`... it is not open to an officer to consider whether an unlawful non-citizen is a "refugee" within the meaning of Art 1A(2) of the Refugees Convention. Nor is it open to an officer to consider whether his or her removal and return to a particular country is conformable with the obligation against non-refoulement in Art 33(1) of the Refugees Convention.'
22 Stone J noted that the 28-day period allowed, by s 412 of the Act, for NATB to apply to the RRT for review of the delegate's decision had expired; and that, by reason of s 48A of the Act, it was not open to NATB to make a further application for a protection visa while in the migration zone.

23 Finally, her Honour declined NATB's invitation to distinguish M38 on the basis that there was an unresolved application by NATB to the Minister, under s 48B of the Act, for a determination that s 48A not apply to him. In M38, a similar application had been made and refused.

24 NATB applied for leave to appeal. On 26 July 2003 Branson J made directions in relation to that application and granted an injunction restraining the Minister from removing NATB until further order.

25 On 15 August 2003, a Full Court (Heerey, Finn and Conti JJ) granted NATB leave to appeal against Stone J's summary dismissal of his application: see NATB v Minister for Immigration and Multicultural and Indigenous Affairs [2003] FCAFC 185. The Full Court noted (at [22]) that, in M38, it had been made clear that what is reasonably practicable is not confined literally to the capacity of the officer to put the unlawful non-citizen on an aircraft or ship leaving Australia, and that what is likely to happen at the destination point may be relevant. The Full Court asked rhetorically (at [22]):

`Therefore, it might be said, if misfortune such as earthquakes, plague and anarchy are relevant, why not torture?'
Their Honours thought that M38 was arguably distinguishable on two grounds: first in that case, there had been a complete working out of the administrative and judicial decision-making machinery; and, second, the Full Court in that case did not consider the relevance of the Torture Convention. Noting that:

* NATB's case was no more than that the primary judge was arguably wrong in holding that NATB had no reasonable cause of action ;

* NATB was two removes away from having to establish conclusively that his substantive case should be accepted (at [15]); and

* the consequences for NATB were serious,

their Honours granted leave to appeal. They stated they were not expressing any final view on the merits of NATB's case.

The appeal of SAAK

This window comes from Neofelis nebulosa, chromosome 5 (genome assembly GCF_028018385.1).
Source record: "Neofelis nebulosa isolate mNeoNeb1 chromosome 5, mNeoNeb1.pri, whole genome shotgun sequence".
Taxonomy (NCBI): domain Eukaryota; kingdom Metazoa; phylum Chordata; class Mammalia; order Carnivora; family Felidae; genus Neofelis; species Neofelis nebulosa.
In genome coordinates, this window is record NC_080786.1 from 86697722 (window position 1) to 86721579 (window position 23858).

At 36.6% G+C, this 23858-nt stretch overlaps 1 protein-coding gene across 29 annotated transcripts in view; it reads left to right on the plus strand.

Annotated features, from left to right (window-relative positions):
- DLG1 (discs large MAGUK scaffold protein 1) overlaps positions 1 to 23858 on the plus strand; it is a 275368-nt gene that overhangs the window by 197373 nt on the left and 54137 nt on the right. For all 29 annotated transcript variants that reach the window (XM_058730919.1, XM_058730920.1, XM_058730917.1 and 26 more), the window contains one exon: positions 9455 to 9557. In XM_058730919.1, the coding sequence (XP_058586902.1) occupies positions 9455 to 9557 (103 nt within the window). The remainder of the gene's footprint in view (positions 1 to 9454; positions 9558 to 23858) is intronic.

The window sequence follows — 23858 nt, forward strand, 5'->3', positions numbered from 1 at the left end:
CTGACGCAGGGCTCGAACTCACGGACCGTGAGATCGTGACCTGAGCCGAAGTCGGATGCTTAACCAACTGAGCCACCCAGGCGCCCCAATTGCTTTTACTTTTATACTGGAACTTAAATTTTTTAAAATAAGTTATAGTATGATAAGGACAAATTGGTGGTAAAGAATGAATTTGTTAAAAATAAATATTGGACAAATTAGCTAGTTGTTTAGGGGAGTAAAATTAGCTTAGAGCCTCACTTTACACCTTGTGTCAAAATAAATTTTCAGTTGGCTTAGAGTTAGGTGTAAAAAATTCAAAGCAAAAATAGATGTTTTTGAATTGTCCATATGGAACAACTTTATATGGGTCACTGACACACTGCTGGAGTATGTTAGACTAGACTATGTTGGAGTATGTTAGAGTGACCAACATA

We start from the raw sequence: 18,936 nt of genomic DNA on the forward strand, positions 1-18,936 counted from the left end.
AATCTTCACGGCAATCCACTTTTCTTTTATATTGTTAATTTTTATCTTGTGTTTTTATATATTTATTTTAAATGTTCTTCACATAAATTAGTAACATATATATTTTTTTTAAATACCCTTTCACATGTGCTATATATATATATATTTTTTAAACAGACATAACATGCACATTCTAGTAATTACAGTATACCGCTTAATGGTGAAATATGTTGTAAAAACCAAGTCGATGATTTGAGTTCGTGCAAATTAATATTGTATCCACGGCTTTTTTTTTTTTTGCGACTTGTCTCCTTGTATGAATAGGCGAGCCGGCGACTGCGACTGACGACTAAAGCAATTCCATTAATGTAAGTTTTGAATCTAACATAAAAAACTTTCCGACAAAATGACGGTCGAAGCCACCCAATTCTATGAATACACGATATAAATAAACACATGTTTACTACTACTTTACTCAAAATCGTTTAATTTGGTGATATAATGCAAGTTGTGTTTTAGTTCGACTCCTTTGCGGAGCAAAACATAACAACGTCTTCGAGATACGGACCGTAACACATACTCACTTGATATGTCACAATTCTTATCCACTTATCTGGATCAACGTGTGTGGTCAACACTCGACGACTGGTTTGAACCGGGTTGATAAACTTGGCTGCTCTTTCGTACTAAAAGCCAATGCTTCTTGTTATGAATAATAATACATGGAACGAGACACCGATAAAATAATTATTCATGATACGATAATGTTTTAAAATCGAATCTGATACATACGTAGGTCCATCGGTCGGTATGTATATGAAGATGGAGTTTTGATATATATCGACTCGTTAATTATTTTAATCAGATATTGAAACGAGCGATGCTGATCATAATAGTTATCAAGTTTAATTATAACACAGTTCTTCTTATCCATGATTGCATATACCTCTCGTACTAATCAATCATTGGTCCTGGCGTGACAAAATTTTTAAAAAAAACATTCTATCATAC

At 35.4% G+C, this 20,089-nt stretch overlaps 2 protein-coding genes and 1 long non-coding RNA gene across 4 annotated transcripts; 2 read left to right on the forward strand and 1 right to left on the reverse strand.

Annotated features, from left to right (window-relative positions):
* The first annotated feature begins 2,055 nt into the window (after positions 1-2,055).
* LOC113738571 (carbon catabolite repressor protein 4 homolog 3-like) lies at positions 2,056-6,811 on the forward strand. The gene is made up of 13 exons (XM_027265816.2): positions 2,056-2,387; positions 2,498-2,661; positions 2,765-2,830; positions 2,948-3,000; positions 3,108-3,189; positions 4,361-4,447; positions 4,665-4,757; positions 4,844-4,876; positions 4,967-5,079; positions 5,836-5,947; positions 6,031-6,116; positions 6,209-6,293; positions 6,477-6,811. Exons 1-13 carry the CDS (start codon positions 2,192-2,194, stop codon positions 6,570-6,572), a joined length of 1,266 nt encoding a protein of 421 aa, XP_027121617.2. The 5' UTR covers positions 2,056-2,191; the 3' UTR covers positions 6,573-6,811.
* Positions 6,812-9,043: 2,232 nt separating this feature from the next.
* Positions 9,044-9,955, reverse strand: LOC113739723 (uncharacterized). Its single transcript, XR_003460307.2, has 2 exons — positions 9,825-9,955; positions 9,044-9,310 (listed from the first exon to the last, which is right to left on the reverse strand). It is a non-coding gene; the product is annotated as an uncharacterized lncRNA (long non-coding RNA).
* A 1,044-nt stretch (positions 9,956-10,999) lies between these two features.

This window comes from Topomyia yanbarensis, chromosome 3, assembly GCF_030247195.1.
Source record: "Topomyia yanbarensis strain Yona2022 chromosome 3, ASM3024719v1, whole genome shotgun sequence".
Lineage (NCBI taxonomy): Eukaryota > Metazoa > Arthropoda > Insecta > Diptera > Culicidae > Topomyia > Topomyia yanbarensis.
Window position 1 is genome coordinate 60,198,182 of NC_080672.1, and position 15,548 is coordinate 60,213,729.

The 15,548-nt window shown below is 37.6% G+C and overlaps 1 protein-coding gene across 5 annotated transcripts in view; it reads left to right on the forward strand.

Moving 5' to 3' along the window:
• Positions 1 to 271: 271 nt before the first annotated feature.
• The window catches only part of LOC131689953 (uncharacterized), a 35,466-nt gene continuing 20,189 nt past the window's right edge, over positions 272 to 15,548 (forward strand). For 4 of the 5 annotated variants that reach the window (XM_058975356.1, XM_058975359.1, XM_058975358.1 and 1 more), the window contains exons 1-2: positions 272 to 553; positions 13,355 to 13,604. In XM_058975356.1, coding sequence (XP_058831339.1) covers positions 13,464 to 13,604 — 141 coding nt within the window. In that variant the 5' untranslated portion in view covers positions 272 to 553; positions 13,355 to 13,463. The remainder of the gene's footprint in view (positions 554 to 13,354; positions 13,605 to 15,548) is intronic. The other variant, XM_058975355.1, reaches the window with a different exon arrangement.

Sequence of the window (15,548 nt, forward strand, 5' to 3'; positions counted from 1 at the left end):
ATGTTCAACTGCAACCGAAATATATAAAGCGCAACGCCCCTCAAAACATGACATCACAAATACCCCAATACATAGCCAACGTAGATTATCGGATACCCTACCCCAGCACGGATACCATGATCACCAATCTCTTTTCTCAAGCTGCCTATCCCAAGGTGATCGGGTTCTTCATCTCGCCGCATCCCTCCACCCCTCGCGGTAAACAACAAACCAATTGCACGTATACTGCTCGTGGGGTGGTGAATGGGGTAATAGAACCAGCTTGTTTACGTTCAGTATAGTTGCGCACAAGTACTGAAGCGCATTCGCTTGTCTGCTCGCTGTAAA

26 SAAK is a citizen of Iran. He arrived in Australia on 14 February 2000. On 10 July 2000, he lodged with the Department an application for a protection visa. On 14 September 2000, a delegate of the Minister refused this application. On 25 September 2000, SAAK applied to the RRT for review of the delegate's decision. On 11 December 2000, the RRT affirmed that decision.

27 On 9 January 2001, SAAK sought judicial review of the RRT's decision. On 8 May 2001 a judge of the Court dismissed that application ((2001) 110 FCR 416). SAAK appealed against that dismissal but, on 28 March 2002, a Full Court dismissed his appeal ([2002] FCAFC 86).

28 On 26 August 2003, SAAK's solicitor learned that the Department intended to remove SAAK from Australia. On the same day, SAAK commenced in the Court a proceeding, under s 39B of the Judiciary Act 1903 (Cth), seeking a permanent injunction preventing his removal from Australia. SAAK also sought an interlocutory injunction restraining the Minister from removing him from Australia and returning him to Iran, pending hearing and determination of his substantive application.

29 The application for the interlocutory injunction was heard and determined by Mansfield J on 27 August 2003 ([2003] FCA 921). His Honour refused to grant interlocutory relief but granted SAAK leave to appeal from that decision. On an undertaking by SAAK, through his counsel, to institute and prosecute the appeal with all due expedition, his Honour granted an injunction restraining the Minister from removing SAAK from Australia until the hearing and determination of the appeal. SAAK remains in immigration detention.

30 SAAK's notice of appeal was filed on 5 September 2003. On 26 September 2003, the Minister filed a notice of cross-appeal against the primary judge's grant of the interlocutory injunction precluding SAAK's removal from Australia pending the hearing and determination of the appeal.

The appeals involving SDAE

31 SDAE is also a citizen of Iran. He also is in immigration detention. SDAE arrived in Australia on 31 December 2000. On 13 February 2001, he lodged an application with the Department for a protection visa. On 16 March 2001, a delegate of the Minister refused to grant such a visa. On 20 March 2001, SDAE applied to the RRT for review of that decision. On 15 May 2001, the RRT affirmed the delegate's decision.

32 On 4 June 2001, SDAE applied for judicial review of the RRT's decision. On 20 December 2002, a judge of the Court dismissed SDAE's application ([2002] FCA 1583). SDAE appealed against that dismissal but, on 28 May 2003, a Full Court dismissed the appeal ([2003] FCAFC 111). On 24 June 2003, SDAE filed in the High Court an application for special leave to appeal to that Court. The application for special leave is still pending.